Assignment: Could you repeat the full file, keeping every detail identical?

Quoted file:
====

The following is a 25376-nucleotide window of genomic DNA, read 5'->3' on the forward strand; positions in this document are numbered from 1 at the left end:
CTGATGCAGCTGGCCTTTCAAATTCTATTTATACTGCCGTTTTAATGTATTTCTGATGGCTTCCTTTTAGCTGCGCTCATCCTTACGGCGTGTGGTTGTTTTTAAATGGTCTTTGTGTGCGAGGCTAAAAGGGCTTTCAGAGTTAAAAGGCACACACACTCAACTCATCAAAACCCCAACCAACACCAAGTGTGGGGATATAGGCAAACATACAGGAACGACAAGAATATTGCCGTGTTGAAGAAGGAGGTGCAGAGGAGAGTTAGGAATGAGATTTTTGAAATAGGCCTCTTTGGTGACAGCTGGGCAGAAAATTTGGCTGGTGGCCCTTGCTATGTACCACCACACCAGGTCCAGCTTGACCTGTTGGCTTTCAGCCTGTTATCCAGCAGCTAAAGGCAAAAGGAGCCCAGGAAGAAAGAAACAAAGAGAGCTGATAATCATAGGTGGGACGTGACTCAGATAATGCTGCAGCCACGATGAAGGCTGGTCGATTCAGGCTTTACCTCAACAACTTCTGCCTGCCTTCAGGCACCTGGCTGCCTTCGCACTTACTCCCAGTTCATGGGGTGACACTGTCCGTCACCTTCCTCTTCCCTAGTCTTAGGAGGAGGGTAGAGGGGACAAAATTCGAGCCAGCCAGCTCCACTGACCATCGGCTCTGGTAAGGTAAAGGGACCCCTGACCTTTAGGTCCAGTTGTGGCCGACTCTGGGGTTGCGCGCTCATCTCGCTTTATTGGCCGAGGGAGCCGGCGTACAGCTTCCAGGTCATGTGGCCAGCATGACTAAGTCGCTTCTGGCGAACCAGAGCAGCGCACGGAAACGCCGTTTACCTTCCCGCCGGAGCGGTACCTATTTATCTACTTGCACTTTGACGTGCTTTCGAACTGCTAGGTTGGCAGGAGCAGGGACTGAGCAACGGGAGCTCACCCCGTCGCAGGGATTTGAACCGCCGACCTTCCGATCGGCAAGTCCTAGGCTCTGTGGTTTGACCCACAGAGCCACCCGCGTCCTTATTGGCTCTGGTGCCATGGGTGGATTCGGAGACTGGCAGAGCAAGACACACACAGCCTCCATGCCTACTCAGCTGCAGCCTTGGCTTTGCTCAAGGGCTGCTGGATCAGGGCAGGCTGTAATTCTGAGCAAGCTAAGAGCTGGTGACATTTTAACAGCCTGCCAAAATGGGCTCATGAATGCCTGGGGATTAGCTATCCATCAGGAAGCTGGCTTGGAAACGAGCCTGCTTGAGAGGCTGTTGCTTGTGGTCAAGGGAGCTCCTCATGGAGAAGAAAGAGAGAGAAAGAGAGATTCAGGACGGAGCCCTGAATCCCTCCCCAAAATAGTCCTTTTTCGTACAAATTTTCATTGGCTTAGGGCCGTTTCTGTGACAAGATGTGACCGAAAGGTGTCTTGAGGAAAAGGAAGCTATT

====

The following is a 25376-nucleotide window of genomic DNA, read 5'->3' on the forward strand; positions in this document are numbered from 1 at the left end:
CTGATGCAGCTGGCCTTTCAAATTCTATTTATACTGCCGTTTTAATGTATTTCTGATGGCTTCCTTTTAGCTGCGCTCATCCTTACGGCGTGTGGTTGTTTTTAAATGGTCTTTGTGTGCGAGGCTAAAAGGGCTTTCAGAGTTAAAAGGCACACACACTCAACTCATCAAAACCCCAACCAACACCAAGTGTGGGGATATAGGCAAACATACAGGAACGACAAGAATATTGCCGTGTTGAAGAAGGAGGTGCAGAGGAGAGTTAGGAATGAGATTTTTGAAATAGGCCTCTTTGGTGACAGCTGGGCAGAAAATTTGGCTGGTGGCCCTTGCTATGTACCACCACACCAGGTCCAGCTTGACCTGTTGGCTTTCAGCCTGTTATCCAGCAGCTAAAGGCAAAAGGAGCCCAGGAAGAAAGAAACAAAGAGAGCTGATAATCATAGGTGGGACGTGACTCAGATAATGCTGCAGCCACGATGAAGGCTGGTCGATTCAGGCTTTACCTCAACAACTTCTGCCTGCCTTCAGGCACCTGGCTGCCTTCGCACTTACTCCCAGTTCATGGGGTGACACTGTCCGTCACCTTCCTCTTCCCTAGTCTTAGGAGGAGGGTAGAGGGGACAAAATTCGAGCCAGCCAGCTCCACTGACCATCGGCTCTGGTAAGGTAAAGGGACCCCTGACCTTTAGGTCCAGTTGTGGCCGACTCTGGGGTTGCGCGCTCATCTCGCTTTATTGGCCGAGGGAGCCGGCGTACAGCTTCCAGGTCATGTGGCCAGCATGACTAAGTCGCTTCTGGCGAACCAGAGCAGCGCACGGAAACGCCGTTTACCTTCCCGCCGGAGCGGTACCTATTTATCTACTTGCACTTTGACGTGCTTTCGAACTGCTAGGTTGGCAGGAGCAGGGACTGAGCAACGGGAGCTCACCCCGTCGCAGGGATTTGAACCGCCGACCTTCCGATCGGCAAGTCCTAGGCTCTGTGGTTTGACCCACAGAGCCACCCGCGTCCTTATTGGCTCTGGTGCCATGGGTGGATTCGGAGACTGGCAGAGCAAGACACACACAGCCTCCATGCCTACTCAGCTGCAGCCTTGGCTTTGCTCAAGGGCTGCTGGATCAGGGCAGGCTGTAATTCTGAGCAAGCTAAGAGCTGGTGACATTTTAACAGCCTGCCAAAATGGGCTCATGAATGCCTGGGGATTAGCTATCCATCAGGAAGCTGGCTTGGAAACGAGCCTGCTTGAGAGGCTGTTGCTTGTGGTCAAGGGAGCTCCTCATGGAGAAGAAAGAGAGAGAAAGAGAGATTCAGGACGGAGCCCTGAATCCCTCCCCAAAATAGTCCTTTTTCGTACAAATTTTCATTGGCTTAGGGCCGTTTCTGTGACAAGATGTGACCGAAAGGTGTCTTGAGGAAAAGGAAGCTATT